TikTok Turns to Copyright Tribunal In Licensing Dispute With Collecting Societies
Video-sharing app TikTok has applied to the British courts in an attempt to resolve one of several licensing battles it is currently engaged in.
LONDON — Video-sharing app TikTok has applied to the British courts in an attempt to resolve one of several licensing battles it is currently engaged in.
In this instance, TikTok Inc (registered as being based in Culver City, Calif.) has asked the U.K. Copyright Tribunal to intervene in its ongoing dispute over licensing terms with ICE, the joint venture pan-European online rights hub, operated by collection societies PRS for Music (U.K.), STIM (Sweden) and GEMA (Germany).
The referral was made earlier this month and listed on the website of the Copyright Tribunal — an independent body set up specifically to resolve commercial licensing disputes — July 19. Organizations or individuals who object or wish to be made party to the proceedings have until Aug 16 to notify the tribunal.
A spokesperson for TikTok confirmed the platform has been in “active and extended negotiations with ICE” over its licensing terms, but that it had been unable to reach a deal. As such, it has asked the Copyright Tribunal to act “as a neutral third party to help us reach a reasonable outcome.”
ICE hit back by saying TikTok, which is owned by Chinese company ByteDance Ltd, is an unlicensed music platform and that it was “disappointed an agreement for use of the millions of musical works belonging to the songwriters, composers and publishers we represent has not been reached before this point.”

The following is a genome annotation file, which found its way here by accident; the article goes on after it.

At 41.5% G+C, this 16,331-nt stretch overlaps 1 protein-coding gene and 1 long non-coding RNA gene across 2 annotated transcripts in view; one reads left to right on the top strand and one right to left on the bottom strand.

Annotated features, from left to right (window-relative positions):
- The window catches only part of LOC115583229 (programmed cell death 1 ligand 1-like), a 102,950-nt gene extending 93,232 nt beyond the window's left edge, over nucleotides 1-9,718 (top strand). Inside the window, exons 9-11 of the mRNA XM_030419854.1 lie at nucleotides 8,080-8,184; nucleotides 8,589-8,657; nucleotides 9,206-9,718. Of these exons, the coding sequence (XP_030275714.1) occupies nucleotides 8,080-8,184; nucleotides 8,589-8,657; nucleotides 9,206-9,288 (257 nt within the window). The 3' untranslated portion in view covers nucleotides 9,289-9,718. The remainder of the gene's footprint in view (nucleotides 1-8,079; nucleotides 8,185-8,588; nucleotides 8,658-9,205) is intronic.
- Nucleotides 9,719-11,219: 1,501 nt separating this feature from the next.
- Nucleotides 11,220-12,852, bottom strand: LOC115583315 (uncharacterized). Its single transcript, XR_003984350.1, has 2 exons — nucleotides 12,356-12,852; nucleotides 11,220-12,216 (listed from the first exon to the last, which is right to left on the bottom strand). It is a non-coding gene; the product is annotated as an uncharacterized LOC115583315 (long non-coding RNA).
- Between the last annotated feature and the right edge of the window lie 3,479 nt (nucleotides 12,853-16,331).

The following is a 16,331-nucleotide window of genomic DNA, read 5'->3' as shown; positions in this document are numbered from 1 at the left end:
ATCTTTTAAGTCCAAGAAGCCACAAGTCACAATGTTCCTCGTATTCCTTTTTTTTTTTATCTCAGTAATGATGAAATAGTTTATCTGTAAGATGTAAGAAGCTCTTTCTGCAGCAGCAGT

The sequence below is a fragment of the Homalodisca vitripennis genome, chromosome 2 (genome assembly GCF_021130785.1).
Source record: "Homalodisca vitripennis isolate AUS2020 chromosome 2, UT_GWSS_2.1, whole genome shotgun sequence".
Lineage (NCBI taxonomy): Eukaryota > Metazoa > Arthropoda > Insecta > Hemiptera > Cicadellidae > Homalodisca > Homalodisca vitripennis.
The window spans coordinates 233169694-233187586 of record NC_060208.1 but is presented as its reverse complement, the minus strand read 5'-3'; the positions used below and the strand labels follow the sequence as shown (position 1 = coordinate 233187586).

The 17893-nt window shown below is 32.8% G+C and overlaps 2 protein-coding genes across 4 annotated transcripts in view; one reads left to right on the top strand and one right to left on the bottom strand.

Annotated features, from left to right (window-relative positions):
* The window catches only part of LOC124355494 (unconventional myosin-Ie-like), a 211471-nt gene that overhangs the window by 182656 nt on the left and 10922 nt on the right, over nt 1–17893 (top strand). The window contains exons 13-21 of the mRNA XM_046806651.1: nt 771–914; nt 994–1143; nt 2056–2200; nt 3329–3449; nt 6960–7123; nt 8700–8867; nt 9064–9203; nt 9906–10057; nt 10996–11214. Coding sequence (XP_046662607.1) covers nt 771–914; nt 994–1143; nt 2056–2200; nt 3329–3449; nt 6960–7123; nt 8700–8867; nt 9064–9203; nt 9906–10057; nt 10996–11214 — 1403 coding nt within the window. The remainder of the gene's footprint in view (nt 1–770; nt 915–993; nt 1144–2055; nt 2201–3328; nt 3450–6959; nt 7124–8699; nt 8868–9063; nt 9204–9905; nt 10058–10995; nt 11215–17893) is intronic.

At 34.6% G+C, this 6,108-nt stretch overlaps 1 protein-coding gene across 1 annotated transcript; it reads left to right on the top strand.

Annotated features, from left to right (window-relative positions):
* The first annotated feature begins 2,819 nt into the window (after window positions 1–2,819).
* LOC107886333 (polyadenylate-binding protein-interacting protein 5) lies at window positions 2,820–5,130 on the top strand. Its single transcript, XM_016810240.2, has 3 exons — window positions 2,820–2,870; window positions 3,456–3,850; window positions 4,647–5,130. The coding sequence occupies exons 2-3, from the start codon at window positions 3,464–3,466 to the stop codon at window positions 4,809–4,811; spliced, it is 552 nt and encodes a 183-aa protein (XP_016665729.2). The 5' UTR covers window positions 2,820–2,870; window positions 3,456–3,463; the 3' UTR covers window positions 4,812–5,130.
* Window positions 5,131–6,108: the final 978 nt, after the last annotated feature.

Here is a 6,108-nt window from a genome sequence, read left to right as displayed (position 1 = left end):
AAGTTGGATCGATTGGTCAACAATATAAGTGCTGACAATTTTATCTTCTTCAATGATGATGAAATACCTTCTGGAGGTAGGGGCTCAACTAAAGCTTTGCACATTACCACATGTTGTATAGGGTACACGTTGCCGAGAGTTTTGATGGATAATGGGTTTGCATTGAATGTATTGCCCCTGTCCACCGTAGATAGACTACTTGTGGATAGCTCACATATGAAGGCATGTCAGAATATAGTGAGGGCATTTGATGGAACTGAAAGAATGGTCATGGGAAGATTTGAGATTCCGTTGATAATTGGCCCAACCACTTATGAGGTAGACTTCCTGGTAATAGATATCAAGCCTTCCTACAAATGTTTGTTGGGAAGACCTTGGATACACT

ICE’s statement reiterates its stance that organizations that “use and benefit from music must take out a licence” and that it was looking “forward to representing our rights holders’ interests and securing appropriate value for the vast scale of usage of their repertoire on the platform.”
“Our aim is that by following this legal process TikTok will agree a licence that fairly reflects the value of our rights holders music,” said ICE.
TikTok’s escalating row with the European rights hub comes as it tries to negotiate new license deals with labels and publishers. Until recently, TikTok used license deals that were grandfathered in when it acquired the start-up Musical.ly in late 2017, but according to industry sources those deals have all now expired and the company is using music under short-term extensions.
TikTok, which launched in 2016 in China as Douyin and then under its current name in Japan and South Korea the following year, has been downloaded more than 1 billion times — and over 100 million times in the United States — according to analytics company Sensor Tower.
Although it is not billed as a music service, TikTok has quickly become a powerful promotional vehicle for artists and labels with many of its most popular videos involving singing, lip-syncing or dancing to popular songs. The app is credited with helping propel Lil Nas X’s “Old Town Road” to the top of the Billboard Hot 100 via a series of viral dance challenges and memes.
It also played an important role in breaking Japanese singer-songwriter Joji in the U.S through a “Microwave Challenge” that involved TikTok users filming themselves spinning on an invisible tray, timed to a “ding” in his track “Slow Dancing in the Dark.”